Device monitoring is a crucial aspect of running Apple in the business, but understanding what it’s for, what its limitations are, and how to make sure you start a deployment on the right foot is key.
About Apple @ Work: Bradley Chambers has managed a corporate IT network since 2009. With his experience in deploying and managing firewalls, switches, mobile device management system, professional Wi-Fi, hundreds of Macs and hundreds of iPads, Bradley will highlight the ways in which Apple IT managers deploy Apple devices, create networks to support them, train users, stories from the trenches of IT management and ways in which Apple could improve its products for IT services.
Monitoring allows organizations to control the iOS devices they own and manage. With device supervision, you can apply additional restrictions such as disabling AirDrop or disabling the App Store. Supervision can only be activated when a device is configured as new. If you want to supervise an existing device, it must be deleted in advance.
By default, an iPhone or iPad is unsupervised. Supervision can only be activated when you configure a new device. If your iPhone, iPad, or iPod touch is unsupervised now, your administrator must erase your device to fully set up supervision. Most organizations typically monitor their devices through their mobile device management system using the Device Enrollment Program through Apple School Manager or Apple Business Manager. Still, some organizations with limited devices can use a program like Apple Configurator or iMazing Configurator to monitor locally. Apple Configurator is only available for macOS, so for Windows users, iMazing Configurator is the only option.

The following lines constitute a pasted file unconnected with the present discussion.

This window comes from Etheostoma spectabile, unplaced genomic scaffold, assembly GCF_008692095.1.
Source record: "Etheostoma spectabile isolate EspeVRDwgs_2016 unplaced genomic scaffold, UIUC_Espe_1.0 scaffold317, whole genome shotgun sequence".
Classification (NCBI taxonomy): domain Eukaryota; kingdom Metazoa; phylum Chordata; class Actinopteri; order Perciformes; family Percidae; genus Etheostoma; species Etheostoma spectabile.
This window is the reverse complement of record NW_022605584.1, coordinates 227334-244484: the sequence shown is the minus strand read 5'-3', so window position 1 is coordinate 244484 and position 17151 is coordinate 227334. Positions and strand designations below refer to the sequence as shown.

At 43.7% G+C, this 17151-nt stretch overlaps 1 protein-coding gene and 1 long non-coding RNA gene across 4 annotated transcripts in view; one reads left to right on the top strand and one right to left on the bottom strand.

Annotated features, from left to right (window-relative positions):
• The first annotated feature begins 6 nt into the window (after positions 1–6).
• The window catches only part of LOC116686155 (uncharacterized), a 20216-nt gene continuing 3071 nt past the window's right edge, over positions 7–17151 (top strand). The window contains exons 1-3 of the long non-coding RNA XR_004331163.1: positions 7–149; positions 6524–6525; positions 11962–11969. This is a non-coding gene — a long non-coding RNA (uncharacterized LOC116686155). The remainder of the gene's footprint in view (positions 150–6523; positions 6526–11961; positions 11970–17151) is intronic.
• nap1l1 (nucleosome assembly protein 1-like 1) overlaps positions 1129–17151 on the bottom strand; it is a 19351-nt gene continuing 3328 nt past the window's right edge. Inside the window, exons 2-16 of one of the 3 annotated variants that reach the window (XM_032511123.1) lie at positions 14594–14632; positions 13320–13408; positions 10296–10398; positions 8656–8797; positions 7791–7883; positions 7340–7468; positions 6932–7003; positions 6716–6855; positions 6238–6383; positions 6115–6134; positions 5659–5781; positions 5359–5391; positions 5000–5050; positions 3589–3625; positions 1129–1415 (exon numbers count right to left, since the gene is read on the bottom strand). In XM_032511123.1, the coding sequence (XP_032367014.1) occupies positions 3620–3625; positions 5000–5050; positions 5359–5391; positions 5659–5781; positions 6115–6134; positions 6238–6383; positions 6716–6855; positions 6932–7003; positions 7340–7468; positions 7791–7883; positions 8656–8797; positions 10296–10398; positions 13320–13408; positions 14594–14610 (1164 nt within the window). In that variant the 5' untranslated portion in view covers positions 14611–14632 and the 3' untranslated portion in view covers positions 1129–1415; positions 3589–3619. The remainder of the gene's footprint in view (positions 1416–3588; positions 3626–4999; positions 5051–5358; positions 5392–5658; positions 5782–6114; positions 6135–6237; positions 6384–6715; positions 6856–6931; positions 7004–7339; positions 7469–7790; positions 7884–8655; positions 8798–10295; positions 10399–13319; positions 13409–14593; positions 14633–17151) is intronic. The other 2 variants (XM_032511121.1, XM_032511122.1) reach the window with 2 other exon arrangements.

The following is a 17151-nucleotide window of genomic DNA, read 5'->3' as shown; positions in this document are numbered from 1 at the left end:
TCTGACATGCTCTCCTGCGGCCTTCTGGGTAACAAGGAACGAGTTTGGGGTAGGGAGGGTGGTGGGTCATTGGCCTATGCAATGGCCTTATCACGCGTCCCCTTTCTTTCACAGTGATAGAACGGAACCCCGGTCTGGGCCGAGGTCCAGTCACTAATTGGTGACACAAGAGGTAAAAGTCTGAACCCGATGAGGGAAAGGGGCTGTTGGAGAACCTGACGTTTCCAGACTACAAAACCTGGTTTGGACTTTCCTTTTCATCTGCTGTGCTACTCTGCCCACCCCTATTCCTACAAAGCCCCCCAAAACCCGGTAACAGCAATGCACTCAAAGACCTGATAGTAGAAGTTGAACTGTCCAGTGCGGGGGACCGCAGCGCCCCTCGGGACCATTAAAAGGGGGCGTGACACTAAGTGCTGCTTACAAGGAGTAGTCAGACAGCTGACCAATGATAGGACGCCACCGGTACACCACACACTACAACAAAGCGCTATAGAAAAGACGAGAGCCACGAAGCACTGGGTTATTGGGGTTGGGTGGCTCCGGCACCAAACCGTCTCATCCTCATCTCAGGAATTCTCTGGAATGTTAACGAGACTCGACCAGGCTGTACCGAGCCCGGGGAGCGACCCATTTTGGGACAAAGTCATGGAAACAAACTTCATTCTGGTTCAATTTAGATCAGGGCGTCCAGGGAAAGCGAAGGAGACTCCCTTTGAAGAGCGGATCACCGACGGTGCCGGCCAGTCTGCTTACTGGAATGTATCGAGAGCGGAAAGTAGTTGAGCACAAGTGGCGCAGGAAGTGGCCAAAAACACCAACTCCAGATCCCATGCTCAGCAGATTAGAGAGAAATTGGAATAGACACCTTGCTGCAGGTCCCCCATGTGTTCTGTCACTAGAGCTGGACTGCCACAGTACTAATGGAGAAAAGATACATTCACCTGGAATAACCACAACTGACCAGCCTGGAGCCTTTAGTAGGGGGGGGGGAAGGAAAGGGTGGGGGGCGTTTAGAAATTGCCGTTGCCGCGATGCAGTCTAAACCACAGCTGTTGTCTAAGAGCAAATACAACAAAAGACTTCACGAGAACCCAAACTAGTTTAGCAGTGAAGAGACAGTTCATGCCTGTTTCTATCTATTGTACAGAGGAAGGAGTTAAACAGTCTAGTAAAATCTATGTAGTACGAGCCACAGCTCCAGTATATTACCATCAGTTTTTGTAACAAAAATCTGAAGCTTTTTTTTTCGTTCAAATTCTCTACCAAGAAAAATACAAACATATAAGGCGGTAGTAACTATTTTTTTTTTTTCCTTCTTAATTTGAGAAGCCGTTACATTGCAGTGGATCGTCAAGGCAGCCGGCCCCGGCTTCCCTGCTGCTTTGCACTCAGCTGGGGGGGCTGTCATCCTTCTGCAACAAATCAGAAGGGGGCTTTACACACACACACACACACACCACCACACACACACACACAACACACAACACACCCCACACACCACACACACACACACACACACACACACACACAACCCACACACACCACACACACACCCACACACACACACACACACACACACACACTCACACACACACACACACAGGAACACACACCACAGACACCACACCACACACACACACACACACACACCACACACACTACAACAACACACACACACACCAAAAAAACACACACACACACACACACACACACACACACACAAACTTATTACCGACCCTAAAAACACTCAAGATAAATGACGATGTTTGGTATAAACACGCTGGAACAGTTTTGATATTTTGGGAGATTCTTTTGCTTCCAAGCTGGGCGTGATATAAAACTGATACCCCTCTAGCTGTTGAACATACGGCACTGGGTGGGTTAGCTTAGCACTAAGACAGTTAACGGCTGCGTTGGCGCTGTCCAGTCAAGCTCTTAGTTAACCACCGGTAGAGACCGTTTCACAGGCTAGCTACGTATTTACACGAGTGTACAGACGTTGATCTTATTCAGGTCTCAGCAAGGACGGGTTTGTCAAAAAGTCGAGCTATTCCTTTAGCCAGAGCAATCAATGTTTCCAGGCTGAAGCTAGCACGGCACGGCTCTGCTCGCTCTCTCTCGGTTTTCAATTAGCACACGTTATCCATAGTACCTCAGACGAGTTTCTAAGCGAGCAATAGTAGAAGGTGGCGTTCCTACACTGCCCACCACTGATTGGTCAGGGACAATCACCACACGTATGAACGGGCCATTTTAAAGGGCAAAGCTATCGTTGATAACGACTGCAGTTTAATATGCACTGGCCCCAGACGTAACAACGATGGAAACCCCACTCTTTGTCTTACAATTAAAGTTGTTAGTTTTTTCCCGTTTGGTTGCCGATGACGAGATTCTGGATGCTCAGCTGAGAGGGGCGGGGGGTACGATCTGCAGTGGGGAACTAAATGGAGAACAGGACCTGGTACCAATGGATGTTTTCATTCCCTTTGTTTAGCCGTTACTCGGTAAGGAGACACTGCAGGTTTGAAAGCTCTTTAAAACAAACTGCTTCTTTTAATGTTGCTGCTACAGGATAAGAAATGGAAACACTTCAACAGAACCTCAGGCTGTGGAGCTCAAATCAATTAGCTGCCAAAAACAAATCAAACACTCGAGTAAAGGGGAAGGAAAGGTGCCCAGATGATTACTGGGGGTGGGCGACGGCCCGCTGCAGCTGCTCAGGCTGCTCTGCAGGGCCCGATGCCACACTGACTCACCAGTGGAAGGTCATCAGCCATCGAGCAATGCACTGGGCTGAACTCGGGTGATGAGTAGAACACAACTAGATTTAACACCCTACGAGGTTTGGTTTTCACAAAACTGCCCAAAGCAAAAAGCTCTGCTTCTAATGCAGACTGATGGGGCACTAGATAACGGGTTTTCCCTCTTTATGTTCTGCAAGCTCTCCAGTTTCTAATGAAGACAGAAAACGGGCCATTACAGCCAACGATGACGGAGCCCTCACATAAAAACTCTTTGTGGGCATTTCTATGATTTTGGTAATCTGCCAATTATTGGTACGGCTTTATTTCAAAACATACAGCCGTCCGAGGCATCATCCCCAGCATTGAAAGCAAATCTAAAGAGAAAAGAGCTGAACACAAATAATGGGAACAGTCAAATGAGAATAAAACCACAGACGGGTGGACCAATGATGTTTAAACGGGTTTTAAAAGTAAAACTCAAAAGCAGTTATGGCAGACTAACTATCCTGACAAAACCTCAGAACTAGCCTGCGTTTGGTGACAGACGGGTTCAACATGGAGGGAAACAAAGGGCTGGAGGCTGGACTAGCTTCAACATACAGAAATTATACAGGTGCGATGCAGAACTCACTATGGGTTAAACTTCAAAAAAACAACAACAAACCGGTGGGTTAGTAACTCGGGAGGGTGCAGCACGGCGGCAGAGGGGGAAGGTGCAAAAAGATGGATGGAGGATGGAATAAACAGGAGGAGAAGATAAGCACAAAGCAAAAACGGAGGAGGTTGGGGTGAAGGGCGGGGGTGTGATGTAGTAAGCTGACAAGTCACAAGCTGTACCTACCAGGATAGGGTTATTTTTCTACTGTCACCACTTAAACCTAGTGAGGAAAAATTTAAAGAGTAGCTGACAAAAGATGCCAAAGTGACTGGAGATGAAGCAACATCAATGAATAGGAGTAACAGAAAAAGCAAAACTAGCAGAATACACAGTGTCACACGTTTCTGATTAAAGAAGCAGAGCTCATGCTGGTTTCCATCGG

In my opinion, it is essential to oversee all the devices that an organization owns and manages. The only reason not to use supervision is to set up a “ Bring Your Own Device ” program where employees enroll their iOS devices to access corporate resources like a secure Wi-Fi network or corporate apps. internal business. If your business has supervised your devices and you see a notification that they can monitor your location, rest assured that the only time they have access to your location is if the device is put into ‘lost mode’.
The main reason I recommend a supervision-only model is for the extra controls it gives you when managing iOS devices. When a device is supervised, you can perform actions like restricting access to certain apps by default, prohibiting connections from USB devices, disabling AirDrop, enabling Bluetooth, enabling Wi-Fi and enabling additional restrictions, and much more. Moreover. On the Apple support website, you can find a detailed list. A key thing for device supervision is that it prevents users from doing a factory reset of the device without putting it in DFU mode. If the device is supervised using Apple School / Business Manager, an iOS DFU device will be forced to re-enroll in MDM once it is activated. This feature is a great theft deterrent as devices are useless without re-registering in MDM and can be located.
Conclusion on device supervision
I urge all businesses and schools to oversee devices owned by their business. When possible, pair it with Apple School / Business Manager and use the device’s enrollment program. It offers a hands-off deployment model to make deployment even faster. If you only have a handful of devices to configure, check out iMazing Configurator (especially on Windows) or Apple Configurator to supervise locally.
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